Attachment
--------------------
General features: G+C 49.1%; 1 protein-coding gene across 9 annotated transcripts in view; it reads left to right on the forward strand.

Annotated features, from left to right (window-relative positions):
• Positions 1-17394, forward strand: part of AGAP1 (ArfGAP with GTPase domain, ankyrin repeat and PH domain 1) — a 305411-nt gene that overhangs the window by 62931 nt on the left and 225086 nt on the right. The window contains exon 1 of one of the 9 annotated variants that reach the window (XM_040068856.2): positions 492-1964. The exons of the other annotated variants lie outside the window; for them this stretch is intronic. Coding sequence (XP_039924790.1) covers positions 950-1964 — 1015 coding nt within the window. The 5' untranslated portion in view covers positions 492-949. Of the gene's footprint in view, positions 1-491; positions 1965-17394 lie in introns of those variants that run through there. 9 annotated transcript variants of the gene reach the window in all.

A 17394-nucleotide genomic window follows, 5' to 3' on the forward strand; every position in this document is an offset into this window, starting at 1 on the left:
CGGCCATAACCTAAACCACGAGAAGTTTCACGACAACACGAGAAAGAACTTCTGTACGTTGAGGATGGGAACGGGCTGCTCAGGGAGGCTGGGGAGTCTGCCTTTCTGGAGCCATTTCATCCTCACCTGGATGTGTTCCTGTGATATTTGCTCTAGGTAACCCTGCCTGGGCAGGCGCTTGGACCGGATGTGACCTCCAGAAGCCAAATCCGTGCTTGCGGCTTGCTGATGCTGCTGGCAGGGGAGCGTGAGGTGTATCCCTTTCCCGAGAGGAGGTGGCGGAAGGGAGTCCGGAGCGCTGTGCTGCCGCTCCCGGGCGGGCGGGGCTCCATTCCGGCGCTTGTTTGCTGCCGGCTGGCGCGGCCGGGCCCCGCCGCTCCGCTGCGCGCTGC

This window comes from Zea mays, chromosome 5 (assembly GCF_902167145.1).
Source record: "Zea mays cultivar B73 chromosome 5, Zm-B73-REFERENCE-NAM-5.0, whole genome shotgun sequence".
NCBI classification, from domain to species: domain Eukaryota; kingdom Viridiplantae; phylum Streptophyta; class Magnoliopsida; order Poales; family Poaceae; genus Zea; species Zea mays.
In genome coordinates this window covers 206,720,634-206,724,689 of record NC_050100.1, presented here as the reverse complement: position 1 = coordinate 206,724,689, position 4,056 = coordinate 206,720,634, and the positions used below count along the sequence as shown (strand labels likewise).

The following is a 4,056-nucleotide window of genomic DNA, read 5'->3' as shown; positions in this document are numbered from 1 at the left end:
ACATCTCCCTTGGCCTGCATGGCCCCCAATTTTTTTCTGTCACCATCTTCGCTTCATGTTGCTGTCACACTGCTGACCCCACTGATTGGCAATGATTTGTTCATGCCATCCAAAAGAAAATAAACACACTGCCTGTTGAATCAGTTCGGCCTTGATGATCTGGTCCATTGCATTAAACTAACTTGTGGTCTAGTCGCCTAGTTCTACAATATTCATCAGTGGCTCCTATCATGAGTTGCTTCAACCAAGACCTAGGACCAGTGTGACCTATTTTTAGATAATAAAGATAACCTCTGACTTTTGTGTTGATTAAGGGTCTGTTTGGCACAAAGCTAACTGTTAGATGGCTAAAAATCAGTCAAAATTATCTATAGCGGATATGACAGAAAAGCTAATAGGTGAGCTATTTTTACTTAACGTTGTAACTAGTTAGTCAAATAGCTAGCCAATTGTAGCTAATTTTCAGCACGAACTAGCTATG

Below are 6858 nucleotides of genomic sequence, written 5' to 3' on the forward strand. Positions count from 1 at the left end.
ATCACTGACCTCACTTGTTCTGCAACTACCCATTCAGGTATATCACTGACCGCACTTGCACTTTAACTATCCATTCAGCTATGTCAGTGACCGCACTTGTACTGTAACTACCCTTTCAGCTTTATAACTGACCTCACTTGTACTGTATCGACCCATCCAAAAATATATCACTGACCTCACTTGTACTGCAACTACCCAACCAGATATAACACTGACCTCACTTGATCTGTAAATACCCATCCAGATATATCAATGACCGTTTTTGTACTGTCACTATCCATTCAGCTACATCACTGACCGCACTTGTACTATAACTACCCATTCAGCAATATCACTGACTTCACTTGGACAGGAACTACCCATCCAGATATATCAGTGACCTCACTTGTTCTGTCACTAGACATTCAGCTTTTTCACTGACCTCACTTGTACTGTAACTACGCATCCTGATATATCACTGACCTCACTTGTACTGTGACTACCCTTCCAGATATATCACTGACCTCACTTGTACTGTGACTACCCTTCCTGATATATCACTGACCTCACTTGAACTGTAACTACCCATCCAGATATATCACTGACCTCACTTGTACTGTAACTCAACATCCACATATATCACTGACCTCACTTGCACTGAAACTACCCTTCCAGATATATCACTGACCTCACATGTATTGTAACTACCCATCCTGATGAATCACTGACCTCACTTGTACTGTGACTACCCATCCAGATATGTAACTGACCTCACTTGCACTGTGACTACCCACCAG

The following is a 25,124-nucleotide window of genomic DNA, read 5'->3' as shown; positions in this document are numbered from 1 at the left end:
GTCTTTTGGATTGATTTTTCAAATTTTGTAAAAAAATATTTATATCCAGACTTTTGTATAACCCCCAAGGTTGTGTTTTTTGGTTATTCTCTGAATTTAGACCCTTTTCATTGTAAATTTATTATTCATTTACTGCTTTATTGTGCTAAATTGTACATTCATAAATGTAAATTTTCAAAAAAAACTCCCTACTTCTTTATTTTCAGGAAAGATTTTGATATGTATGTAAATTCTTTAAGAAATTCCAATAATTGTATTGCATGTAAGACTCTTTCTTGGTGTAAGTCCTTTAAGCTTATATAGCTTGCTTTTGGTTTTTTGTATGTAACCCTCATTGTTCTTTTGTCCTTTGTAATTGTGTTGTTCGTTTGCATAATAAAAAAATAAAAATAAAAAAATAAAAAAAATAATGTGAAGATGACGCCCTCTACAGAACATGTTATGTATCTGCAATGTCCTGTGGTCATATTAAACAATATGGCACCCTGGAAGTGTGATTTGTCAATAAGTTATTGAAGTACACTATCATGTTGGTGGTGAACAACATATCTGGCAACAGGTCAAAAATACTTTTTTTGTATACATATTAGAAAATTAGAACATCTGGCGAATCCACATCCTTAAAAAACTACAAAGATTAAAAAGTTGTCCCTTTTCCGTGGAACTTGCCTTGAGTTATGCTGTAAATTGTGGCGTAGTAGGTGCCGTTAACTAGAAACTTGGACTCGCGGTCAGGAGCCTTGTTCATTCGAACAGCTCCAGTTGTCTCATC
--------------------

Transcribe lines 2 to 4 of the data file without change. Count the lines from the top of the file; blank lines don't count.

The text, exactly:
Annotated features, from left to right (window-relative positions):
• Positions 1-17394, forward strand: part of AGAP1 (ArfGAP with GTPase domain, ankyrin repeat and PH domain 1) — a 305411-nt gene that overhangs the window by 62931 nt on the left and 225086 nt on the right. The window contains exon 1 of one of the 9 annotated variants that reach the window (XM_040068856.2): positions 492-1964. The exons of the other annotated variants lie outside the window; for them this stretch is intronic. Coding sequence (XP_039924790.1) covers positions 950-1964 — 1015 coding nt within the window. The 5' untranslated portion in view covers positions 492-949. Of the gene's footprint in view, positions 1-491; positions 1965-17394 lie in introns of those variants that run through there. 9 annotated transcript variants of the gene reach the window in all.

A 17394-nucleotide genomic window follows, 5' to 3' on the forward strand; every position in this document is an offset into this window, starting at 1 on the left: